Nigeria has not changed its foreign exchange policies from a managed float to a flexible regime, Central Bank Governor Godwin Emefiele said Tuesday. A report concluding that the country has adopted a flexible foreign-exchange rate based on comments by Finance Minister Zainab Ahmed is wrong, according to the governor. Africa’s largest crude producer now uses the more flexible Nafex rate for all official transactions, abandoning the ₦379 to the dollar fixed rate the central bank still has on its website, Ahmed said Tuesday. The country’s 2021 budget was prepared based on the central bank’s fixed rate. “The country is deemed not to be practising a multiple currency regime as long as its rates vary or range around a band that is not more than 2% below the nominal market rate,” Emefiele said. “In our case, the nominal market rate is Nafex. If the minister says that the rate for monetisation is anchored or benchmarked on Nafex, the minister has not talked about a flexible exchange rate.” The Abuja-based regulator said it ceased interventions in the investors and exporters window since January, though it continues to monitor the market to determine whether or not to intervene. It is also working with the government and the finance ministry to achieve a stable foreign-exchange regime, Emefiele said.
The Monetary Policy Committee of the Central Bank of Nigeria has retained the Monetary Policy Rate at 11.5 percent. CBN Governor Godwin Emefiele disclosed this after the committee’s two-day meeting in Abuja on Tuesday. It also retained the Cash Reserve Ratio and Liquidity Ratio at 27.5 per cent and 30 per cent respectively. The CBN governor explained that members of the MPC were of the view that given the precarious exit of the country from recession, any decision to tighten may reverse the fragile recovery and return the country back to recession. In the light of this, he said, the concession among the MPC members was that given that the inflation was substantially a supply-side factor, there was the need to continue to focus on consolidation of the recovery process by taking those actions that would continue to stimulate output growth, create employment. He added that at the same time, it must have an eye on efforts to moderate inflationary pressure using the current administrative measures being adopted by the bank in controlling monetary aggregates in the banking system.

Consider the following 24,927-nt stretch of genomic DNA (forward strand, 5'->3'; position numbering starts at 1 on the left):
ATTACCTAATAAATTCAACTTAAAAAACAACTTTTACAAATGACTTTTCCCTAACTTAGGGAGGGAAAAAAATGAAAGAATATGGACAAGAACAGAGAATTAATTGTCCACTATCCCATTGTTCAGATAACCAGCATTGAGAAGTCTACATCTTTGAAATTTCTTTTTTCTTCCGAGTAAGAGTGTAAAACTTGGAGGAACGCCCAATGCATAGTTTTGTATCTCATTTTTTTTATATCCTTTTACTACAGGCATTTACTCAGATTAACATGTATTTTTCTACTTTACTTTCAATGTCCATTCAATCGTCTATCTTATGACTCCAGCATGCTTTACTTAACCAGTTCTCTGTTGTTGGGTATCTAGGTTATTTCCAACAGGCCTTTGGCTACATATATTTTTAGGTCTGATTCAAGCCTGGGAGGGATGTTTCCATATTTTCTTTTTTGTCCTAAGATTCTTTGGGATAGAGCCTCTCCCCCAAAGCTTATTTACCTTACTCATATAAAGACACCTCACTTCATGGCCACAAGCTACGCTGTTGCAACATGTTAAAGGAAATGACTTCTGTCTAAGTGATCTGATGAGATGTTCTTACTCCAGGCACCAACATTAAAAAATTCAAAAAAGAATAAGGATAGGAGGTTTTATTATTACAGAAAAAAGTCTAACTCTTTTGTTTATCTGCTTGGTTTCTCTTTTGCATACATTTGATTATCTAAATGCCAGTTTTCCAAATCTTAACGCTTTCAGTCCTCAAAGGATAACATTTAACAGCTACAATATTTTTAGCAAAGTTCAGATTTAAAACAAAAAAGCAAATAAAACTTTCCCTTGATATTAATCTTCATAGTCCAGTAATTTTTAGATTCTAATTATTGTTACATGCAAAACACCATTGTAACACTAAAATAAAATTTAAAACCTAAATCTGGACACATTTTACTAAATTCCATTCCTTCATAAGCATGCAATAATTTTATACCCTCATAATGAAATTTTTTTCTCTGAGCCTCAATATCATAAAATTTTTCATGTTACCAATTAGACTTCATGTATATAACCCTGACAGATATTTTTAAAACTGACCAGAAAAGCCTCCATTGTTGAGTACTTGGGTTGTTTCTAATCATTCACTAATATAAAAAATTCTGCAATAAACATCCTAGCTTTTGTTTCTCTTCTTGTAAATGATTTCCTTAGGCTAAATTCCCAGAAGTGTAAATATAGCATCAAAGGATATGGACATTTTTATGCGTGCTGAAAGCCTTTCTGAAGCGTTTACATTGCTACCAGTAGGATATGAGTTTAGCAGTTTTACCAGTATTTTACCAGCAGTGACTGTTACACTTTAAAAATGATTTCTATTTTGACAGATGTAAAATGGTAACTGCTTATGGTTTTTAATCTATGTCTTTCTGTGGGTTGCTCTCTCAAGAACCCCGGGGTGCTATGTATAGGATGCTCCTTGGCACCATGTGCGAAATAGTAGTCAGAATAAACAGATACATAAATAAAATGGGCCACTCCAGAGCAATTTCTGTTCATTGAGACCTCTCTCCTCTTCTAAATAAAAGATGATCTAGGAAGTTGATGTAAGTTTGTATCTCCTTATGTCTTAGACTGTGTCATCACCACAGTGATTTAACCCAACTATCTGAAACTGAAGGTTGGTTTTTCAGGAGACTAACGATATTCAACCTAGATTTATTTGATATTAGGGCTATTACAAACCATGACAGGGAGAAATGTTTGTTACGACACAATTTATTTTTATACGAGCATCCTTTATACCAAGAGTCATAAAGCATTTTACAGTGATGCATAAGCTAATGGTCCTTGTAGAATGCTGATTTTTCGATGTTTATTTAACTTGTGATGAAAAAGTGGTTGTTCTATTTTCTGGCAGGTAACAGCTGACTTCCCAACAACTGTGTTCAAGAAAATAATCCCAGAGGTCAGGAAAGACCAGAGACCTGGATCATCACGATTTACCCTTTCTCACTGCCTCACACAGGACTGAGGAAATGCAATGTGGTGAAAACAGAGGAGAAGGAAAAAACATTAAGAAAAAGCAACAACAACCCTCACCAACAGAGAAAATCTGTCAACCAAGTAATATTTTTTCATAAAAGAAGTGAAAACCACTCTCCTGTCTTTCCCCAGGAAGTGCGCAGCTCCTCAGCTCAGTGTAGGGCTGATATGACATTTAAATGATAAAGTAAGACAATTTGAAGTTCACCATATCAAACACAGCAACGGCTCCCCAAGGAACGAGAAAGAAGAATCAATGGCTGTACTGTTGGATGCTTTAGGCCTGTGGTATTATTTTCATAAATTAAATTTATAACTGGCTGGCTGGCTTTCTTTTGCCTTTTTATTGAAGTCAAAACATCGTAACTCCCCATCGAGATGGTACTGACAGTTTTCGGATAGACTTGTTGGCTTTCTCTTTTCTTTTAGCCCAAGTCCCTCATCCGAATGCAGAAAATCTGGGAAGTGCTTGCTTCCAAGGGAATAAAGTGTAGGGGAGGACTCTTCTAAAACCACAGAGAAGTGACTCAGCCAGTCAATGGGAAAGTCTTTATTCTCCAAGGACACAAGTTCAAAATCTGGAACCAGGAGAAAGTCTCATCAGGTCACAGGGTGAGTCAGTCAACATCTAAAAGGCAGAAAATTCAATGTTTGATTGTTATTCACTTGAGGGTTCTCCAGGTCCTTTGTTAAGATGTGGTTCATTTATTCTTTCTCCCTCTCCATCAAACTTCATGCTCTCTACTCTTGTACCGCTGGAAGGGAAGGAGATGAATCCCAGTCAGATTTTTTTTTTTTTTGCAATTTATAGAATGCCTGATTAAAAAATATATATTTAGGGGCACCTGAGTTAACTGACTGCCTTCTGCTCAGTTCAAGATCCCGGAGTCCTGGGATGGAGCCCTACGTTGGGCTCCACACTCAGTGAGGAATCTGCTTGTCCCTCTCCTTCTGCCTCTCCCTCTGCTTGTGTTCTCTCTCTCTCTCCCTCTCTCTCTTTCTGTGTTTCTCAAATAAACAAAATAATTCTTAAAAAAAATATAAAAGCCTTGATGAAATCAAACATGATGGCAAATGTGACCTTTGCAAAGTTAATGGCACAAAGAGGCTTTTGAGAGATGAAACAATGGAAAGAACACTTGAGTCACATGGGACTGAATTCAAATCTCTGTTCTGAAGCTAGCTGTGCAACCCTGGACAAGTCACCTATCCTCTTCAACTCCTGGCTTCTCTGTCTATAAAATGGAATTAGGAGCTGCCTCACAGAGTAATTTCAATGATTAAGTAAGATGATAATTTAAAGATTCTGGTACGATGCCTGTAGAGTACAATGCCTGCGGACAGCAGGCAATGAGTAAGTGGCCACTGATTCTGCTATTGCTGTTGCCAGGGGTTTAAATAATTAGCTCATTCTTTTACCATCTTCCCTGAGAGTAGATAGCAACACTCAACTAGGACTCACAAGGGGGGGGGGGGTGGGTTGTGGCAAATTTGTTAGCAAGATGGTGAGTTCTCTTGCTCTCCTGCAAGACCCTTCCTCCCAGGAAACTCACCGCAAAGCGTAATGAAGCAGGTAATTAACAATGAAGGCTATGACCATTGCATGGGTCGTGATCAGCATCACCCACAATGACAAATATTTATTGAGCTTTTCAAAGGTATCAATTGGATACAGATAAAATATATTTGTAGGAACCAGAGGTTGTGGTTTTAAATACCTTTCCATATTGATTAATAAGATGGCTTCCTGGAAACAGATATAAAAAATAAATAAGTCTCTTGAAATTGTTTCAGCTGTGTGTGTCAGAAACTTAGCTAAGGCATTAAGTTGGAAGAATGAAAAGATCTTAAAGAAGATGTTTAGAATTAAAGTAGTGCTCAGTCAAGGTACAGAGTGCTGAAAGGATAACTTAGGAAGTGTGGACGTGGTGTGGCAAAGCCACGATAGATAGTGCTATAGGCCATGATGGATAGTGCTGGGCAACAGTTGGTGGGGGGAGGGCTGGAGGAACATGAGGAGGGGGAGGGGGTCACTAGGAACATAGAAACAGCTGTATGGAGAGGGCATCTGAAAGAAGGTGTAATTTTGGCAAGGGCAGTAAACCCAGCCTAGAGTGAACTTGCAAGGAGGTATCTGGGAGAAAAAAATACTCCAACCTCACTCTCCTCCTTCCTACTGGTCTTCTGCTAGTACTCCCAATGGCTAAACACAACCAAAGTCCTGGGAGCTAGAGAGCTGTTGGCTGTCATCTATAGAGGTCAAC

The Senate has commenced moves to unbundle the Nigerian Postal Service with the consideration of a bill to repeal and re-enact the Nigerian Postal Service Act 2004. The bill, which scaled the second reading on Tuesday, was sponsored by Senator Oluremi Tinubu (APC, Lagos Central), according to a statement. Leading the debate on the general principles of the bill, Tinubu said the piece of legislation seeks to reform the Postal Industry and to make comprehensive provisions for the development and regulation of postal services in Nigeria. She recalled that as of Nigeria’s independence on 1 October 1960, there existed 176 post offices, 10 sub-Post offices, and 1,000 postal agencies. Tinubu, however, noted that the agency presently has over 955 post offices and more than 3,000 postal agencies in 35 states and Federal Capital Territory. The lawmaker observed that in view of existing realities, it had become imperative for the NIPOST Act to be reviewed to guarantee improved efficiency and service delivery.
Ethiopian Prime Minister Abiy Ahmed confirmed for the first time on Tuesday that troops from neighbouring Eritrea entered the northern Tigray region during the five-month-old conflict, the first such acknowledgement after months of denials. In a parliamentary address, he also acknowledged for the first time that atrocities like rape had been committed during the fighting, and promised perpetrators would be punished. Fighting erupted in Tigray after forces loyal to the then-governing party there – the Tigray People’s Liberation Front (TPLF) – attacked army bases across the region overnight and in the early hours of 4 November 2020. The attacks initially overwhelmed the federal military, which later mounted a counter-offensive alongside Eritrean soldiers and forces from the neighbouring region of Amhara. The TPLF, which dominated Ethiopia’s government for nearly three decades until Abiy came to power in 2018, has long been an archenemy of Eritrea. Abiy said Eritrean troops had crossed the border because they were concerned they would be attacked by TPLF forces, but the Eritreans had promised to leave when Ethiopia’s military was able to control the border. The TPLF repeatedly fired rockets at Eritrea after the conflict began. The governments of both Eritrea and Ethiopia repeatedly denied Eritrea’s involvement in the war, despite reports from rights groups like Human Rights Watch and Amnesty International, which documented the killings of hundreds of civilians by Eritrean soldiers in the holy city of Axum.